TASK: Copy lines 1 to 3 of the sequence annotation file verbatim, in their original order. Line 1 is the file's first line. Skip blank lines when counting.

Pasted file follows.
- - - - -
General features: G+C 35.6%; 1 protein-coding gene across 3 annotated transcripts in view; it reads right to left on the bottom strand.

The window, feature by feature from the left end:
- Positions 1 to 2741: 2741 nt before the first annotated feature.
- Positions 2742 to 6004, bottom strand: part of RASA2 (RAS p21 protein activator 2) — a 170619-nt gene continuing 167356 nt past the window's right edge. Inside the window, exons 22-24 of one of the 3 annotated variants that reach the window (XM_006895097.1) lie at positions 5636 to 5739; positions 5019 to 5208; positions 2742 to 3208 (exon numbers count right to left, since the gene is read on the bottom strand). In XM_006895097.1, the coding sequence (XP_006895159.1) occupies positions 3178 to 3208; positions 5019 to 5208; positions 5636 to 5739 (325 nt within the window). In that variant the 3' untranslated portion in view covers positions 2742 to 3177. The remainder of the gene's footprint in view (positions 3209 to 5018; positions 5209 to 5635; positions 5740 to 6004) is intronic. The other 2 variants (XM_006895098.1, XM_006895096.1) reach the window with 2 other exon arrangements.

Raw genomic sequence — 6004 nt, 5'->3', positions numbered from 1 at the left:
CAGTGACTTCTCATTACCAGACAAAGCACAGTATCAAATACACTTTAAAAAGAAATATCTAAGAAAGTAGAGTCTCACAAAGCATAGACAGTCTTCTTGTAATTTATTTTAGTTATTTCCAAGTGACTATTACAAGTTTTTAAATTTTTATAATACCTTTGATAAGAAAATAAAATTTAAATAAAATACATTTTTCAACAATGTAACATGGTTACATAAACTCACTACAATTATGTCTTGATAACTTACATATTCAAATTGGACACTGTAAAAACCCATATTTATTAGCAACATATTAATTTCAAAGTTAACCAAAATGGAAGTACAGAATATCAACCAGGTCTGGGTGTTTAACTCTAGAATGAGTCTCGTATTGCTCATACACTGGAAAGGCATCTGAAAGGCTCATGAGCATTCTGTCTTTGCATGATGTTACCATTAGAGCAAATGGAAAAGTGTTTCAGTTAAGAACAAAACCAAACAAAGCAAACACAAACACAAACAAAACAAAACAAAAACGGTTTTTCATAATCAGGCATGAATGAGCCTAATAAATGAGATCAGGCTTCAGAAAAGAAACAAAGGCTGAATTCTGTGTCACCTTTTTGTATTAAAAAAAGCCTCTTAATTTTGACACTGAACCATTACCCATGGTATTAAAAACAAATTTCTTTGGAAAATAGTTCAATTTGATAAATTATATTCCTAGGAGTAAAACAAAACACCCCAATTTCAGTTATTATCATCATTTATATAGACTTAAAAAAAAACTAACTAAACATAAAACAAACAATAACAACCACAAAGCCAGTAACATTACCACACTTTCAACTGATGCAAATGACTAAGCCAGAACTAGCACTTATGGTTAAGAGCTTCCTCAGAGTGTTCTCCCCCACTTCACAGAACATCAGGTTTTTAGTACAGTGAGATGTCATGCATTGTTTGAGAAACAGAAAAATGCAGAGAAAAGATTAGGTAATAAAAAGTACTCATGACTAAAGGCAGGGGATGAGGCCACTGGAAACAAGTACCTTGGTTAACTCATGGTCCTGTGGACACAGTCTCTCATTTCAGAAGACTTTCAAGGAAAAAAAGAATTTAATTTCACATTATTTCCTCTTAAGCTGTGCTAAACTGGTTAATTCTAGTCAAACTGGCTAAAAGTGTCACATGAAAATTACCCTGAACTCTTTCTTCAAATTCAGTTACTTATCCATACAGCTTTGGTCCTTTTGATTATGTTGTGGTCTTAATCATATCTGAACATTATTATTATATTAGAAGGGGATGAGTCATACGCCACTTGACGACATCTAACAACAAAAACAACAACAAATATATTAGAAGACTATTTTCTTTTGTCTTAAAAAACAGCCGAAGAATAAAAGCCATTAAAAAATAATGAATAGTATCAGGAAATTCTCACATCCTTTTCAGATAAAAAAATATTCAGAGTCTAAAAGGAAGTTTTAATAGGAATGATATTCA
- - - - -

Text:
General features: G+C 35.6%; 1 protein-coding gene across 3 annotated transcripts in view; it reads right to left on the bottom strand.

The window, feature by feature from the left end:
- Positions 1 to 2741: 2741 nt before the first annotated feature.